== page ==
- Marketing Basics
- Marketing Plan
- How To Finance Your Company
- Product Management
- Channel Marketing
- Alliances & OEM
- Human Resources
- Books & Magazines
- White Papers & Articles
- Channel Software – PRM
- And The Survey Says?
- Webinars & Events
- Certified Channel Manager
What is channel marketing and a channel? A channel to market is the method of getting your product into the customer’s (the end user’s) hand. This can either be through direct sales, or through a reseller. Direct sales can occur in person, via the phone, the web or mail. Indirect, or channel sales typically refers to sales through a reseller. A reseller can order from you direct (one tier between you and the end user), or from a wholesale distributor–you would sell to a wholesale distributor and they in turn would sell to multiple resellers (two tiers between you and the end user (hence the common term “two-tier” distribution)).
Note: some companies or divisions (i.e., Motorola semiconductor, etc.) call the reseller the distributor (or disty)–this is correct, but not in the typical and more common two-tier distribution model. Hence, it is important to get the channel terminology down whenever talking about the channel–or you could be in violent agreement, and not know it.
Additional Channel Marketing Topics
- Phases to Create a Reseller Partner Program
- Reseller Kit
- Recruiting Resellers
- Reseller Promotions
- Reseller Training
- Channel Software
Also check out Channel Sales (Distributors, Reseller Types, Rep Firms, Agreements and International)
Watch the Chanimal video, “How to Build a Reseller Channel – SaaS & Enterprise,” a webinar and live presentation given across the nation. This channel marketing video covers all the phases of 1) defining, 2) recruiting, and 3) enabling a channel, but also includes a section on the unique differences for a SaaS channel. Excellent and real-life information for new and experienced channel marketing managers, GMs, all managers of sales, marketing and business development that touches a channel. For software, SaaS and hardware.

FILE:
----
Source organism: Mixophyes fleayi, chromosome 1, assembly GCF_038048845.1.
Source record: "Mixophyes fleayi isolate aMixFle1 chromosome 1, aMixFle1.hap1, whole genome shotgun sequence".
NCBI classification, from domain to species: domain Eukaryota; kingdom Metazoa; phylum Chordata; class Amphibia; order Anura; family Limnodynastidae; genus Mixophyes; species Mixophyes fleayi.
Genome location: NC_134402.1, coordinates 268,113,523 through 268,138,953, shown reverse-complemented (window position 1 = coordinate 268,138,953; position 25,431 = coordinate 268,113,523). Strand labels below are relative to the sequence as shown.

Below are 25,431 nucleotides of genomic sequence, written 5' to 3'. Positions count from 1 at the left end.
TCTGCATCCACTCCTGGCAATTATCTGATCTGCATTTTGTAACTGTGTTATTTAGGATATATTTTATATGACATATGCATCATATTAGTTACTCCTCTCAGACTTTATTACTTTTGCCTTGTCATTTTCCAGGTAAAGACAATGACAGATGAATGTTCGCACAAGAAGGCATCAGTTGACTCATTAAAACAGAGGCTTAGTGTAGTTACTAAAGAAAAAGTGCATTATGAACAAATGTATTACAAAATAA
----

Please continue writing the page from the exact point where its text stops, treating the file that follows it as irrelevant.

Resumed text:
This is not an academic discussion, it is “how it is done” instruction based on building channels and doing channel marketing for over 270 clients over the last two decades (Microsoft, HP, Citrix, Sony, Autodesk, Adobe, Intel, GE, Netscape, etc.) Updated content for 2013. One idea is worth the time. This is a summary introduction to the 1-2 day channel marketing workshop series, “How to Build a Successful Reseller Channel–The most comprehensive full-day channel marketing workshop ever!”
Great work! I am recommending to all of my counterparts. Thanks for sharing and I look forward to seeing information on future workshops from you! Great job!
Great content here. You bring many years of experience to the table.
This was a good investment of my time to watch this video. Highly recommended!
Ted, this is a phenomenal presentation and applicable to any channel marketer. A big thumbs up!
Excellent Presentation and content. As a channel manager many of the concepts were not new to me but did reaffirm the direction in which we are going in.
Ted: I thought your presentation was perfect!
Which Channel to Use?
The first question to address is whether you should go direct or indirect. Often the answer is both–especially since the popularity of the Internet. The key, however is to avoid most of the channel conflict.
Channel conflict occurs when the vendor (you) and the reseller, or different reseller types (retail, VAR, mail order, Internet) compete for the same business. I say “most” of the channel conflict, since it is fine to have some conflict–resellers may compete, and there may be some of the business that you can take direct . For example, you might go direct with massive deals that are too big for a reseller to finance (such as a 1.3 billion deal overseas), or very small deals that don’t require any special training/installation/consulting–hence won’t provide margins for your resellers who make money on their ‘value added’ services.
To minimize conflict, the channel marketing manager could:
- Segment the products (different products are sold through different reseller types or channels)
- Setup exclusive or limited territories
- Sell direct at a higher price than the average street price
- Setup different promotions for different resellers–rotating so they all have advantages at different times
- Provide MDF/Co-op and let the resellers choose to establish their own competitive advantage
- Setup reseller levels–rewarding higher margins and support for higher authorization (the resellers choose whether they can be competitive)
- Setup a process to determine if a customer has worked with a reseller prior to taking the business direct (so you don’t steal business they cultivated), etc.
There are multiple ways that a channel marketing manager can reduce conflict–the key is to be aware that it could exist and of your ramifications (short and long-term), and that you do something about it to keep your reseller and revenue targets satisfied.